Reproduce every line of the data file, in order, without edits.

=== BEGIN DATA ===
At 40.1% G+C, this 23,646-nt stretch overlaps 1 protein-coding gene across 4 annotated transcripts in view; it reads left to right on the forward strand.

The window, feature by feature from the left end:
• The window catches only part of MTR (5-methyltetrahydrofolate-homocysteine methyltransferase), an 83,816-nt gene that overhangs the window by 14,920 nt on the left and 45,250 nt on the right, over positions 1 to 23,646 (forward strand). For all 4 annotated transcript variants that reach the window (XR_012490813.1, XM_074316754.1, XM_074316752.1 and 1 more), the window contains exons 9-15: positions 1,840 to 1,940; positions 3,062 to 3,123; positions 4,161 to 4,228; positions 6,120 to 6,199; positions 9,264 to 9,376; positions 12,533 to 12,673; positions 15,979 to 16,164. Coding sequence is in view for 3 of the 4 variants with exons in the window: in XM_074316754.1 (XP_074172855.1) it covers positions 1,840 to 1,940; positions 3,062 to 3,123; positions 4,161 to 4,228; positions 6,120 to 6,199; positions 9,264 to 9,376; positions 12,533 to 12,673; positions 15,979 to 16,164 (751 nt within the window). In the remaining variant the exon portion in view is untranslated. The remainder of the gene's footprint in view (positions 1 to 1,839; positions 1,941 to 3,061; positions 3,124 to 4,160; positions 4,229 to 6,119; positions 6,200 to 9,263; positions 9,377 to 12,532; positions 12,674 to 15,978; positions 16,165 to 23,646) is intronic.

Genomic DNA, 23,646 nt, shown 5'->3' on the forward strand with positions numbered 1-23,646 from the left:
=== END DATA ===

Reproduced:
At 40.1% G+C, this 23,646-nt stretch overlaps 1 protein-coding gene across 4 annotated transcripts in view; it reads left to right on the forward strand.

The window, feature by feature from the left end:
• The window catches only part of MTR (5-methyltetrahydrofolate-homocysteine methyltransferase), an 83,816-nt gene that overhangs the window by 14,920 nt on the left and 45,250 nt on the right, over positions 1 to 23,646 (forward strand). For all 4 annotated transcript variants that reach the window (XR_012490813.1, XM_074316754.1, XM_074316752.1 and 1 more), the window contains exons 9-15: positions 1,840 to 1,940; positions 3,062 to 3,123; positions 4,161 to 4,228; positions 6,120 to 6,199; positions 9,264 to 9,376; positions 12,533 to 12,673; positions 15,979 to 16,164. Coding sequence is in view for 3 of the 4 variants with exons in the window: in XM_074316754.1 (XP_074172855.1) it covers positions 1,840 to 1,940; positions 3,062 to 3,123; positions 4,161 to 4,228; positions 6,120 to 6,199; positions 9,264 to 9,376; positions 12,533 to 12,673; positions 15,979 to 16,164 (751 nt within the window). In the remaining variant the exon portion in view is untranslated. The remainder of the gene's footprint in view (positions 1 to 1,839; positions 1,941 to 3,061; positions 3,124 to 4,160; positions 4,229 to 6,119; positions 6,200 to 9,263; positions 9,377 to 12,532; positions 12,674 to 15,978; positions 16,165 to 23,646) is intronic.

Genomic DNA, 23,646 nt, shown 5'->3' on the forward strand with positions numbered 1-23,646 from the left: